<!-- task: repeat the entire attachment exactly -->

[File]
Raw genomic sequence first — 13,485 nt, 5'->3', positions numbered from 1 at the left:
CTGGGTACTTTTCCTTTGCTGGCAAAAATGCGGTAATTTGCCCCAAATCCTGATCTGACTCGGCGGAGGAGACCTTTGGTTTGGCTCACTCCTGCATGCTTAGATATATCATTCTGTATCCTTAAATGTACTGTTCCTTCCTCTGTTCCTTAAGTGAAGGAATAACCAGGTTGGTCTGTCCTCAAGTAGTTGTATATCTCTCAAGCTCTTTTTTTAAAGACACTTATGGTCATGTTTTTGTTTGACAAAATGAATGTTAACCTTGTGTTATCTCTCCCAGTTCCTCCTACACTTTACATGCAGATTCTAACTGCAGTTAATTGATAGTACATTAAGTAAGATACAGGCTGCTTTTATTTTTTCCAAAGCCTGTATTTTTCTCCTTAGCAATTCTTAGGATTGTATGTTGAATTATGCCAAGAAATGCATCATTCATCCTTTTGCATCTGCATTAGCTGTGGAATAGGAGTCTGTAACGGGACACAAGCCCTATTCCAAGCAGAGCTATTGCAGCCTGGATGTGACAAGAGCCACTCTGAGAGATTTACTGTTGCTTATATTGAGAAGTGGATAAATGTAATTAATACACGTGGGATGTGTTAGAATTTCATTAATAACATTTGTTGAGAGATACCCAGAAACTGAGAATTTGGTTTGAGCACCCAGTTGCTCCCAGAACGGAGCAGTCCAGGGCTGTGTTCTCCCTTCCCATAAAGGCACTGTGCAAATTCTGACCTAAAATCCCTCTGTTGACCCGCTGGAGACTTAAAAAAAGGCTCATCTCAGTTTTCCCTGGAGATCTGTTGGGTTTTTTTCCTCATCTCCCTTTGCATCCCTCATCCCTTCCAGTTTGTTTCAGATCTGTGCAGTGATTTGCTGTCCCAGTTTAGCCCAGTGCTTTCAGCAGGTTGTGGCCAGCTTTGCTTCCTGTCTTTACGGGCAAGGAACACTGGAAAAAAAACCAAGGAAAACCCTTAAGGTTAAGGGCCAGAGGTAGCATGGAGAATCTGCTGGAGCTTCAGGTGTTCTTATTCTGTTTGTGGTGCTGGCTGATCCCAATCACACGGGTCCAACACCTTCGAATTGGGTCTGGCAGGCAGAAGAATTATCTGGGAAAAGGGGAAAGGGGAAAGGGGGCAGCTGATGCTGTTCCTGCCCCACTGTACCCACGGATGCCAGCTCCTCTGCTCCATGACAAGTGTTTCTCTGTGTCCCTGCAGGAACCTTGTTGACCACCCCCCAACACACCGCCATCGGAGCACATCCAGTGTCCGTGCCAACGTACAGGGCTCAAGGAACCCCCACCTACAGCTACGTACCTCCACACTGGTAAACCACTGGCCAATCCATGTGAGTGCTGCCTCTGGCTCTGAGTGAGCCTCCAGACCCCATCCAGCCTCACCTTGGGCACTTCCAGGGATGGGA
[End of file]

Raw genomic sequence first — 13,485 nt, 5'->3', positions numbered from 1 at the left:
CTGGGTACTTTTCCTTTGCTGGCAAAAATGCGGTAATTTGCCCCAAATCCTGATCTGACTCGGCGGAGGAGACCTTTGGTTTGGCTCACTCCTGCATGCTTAGATATATCATTCTGTATCCTTAAATGTACTGTTCCTTCCTCTGTTCCTTAAGTGAAGGAATAACCAGGTTGGTCTGTCCTCAAGTAGTTGTATATCTCTCAAGCTCTTTTTTTAAAGACACTTATGGTCATGTTTTTGTTTGACAAAATGAATGTTAACCTTGTGTTATCTCTCCCAGTTCCTCCTACACTTTACATGCAGATTCTAACTGCAGTTAATTGATAGTACATTAAGTAAGATACAGGCTGCTTTTATTTTTTCCAAAGCCTGTATTTTTCTCCTTAGCAATTCTTAGGATTGTATGTTGAATTATGCCAAGAAATGCATCATTCATCCTTTTGCATCTGCATTAGCTGTGGAATAGGAGTCTGTAACGGGACACAAGCCCTATTCCAAGCAGAGCTATTGCAGCCTGGATGTGACAAGAGCCACTCTGAGAGATTTACTGTTGCTTATATTGAGAAGTGGATAAATGTAATTAATACACGTGGGATGTGTTAGAATTTCATTAATAACATTTGTTGAGAGATACCCAGAAACTGAGAATTTGGTTTGAGCACCCAGTTGCTCCCAGAACGGAGCAGTCCAGGGCTGTGTTCTCCCTTCCCATAAAGGCACTGTGCAAATTCTGACCTAAAATCCCTCTGTTGACCCGCTGGAGACTTAAAAAAAGGCTCATCTCAGTTTTCCCTGGAGATCTGTTGGGTTTTTTTCCTCATCTCCCTTTGCATCCCTCATCCCTTCCAGTTTGTTTCAGATCTGTGCAGTGATTTGCTGTCCCAGTTTAGCCCAGTGCTTTCAGCAGGTTGTGGCCAGCTTTGCTTCCTGTCTTTACGGGCAAGGAACACTGGAAAAAAAACCAAGGAAAACCCTTAAGGTTAAGGGCCAGAGGTAGCATGGAGAATCTGCTGGAGCTTCAGGTGTTCTTATTCTGTTTGTGGTGCTGGCTGATCCCAATCACACGGGTCCAACACCTTCGAATTGGGTCTGGCAGGCAGAAGAATTATCTGGGAAAAGGGGAAAGGGGAAAGGGGGCAGCTGATGCTGTTCCTGCCCCACTGTACCCACGGATGCCAGCTCCTCTGCTCCATGACAAGTGTTTCTCTGTGTCCCTGCAGGAACCTTGTTGACCACCCCCCAACACACCGCCATCGGAGCACATCCAGTGTCCGTGCCAACGTACAGGGCTCAAGGAACCCCCACCTACAGCTACGTACCTCCACACTGGTAAACCACTGGCCAATCCATGTGAGTGCTGCCTCTGGCTCTGAGTGAGCCTCCAGACCCCATCCAGCCTCACCTTGGGCACTTCCAGGGATGGGA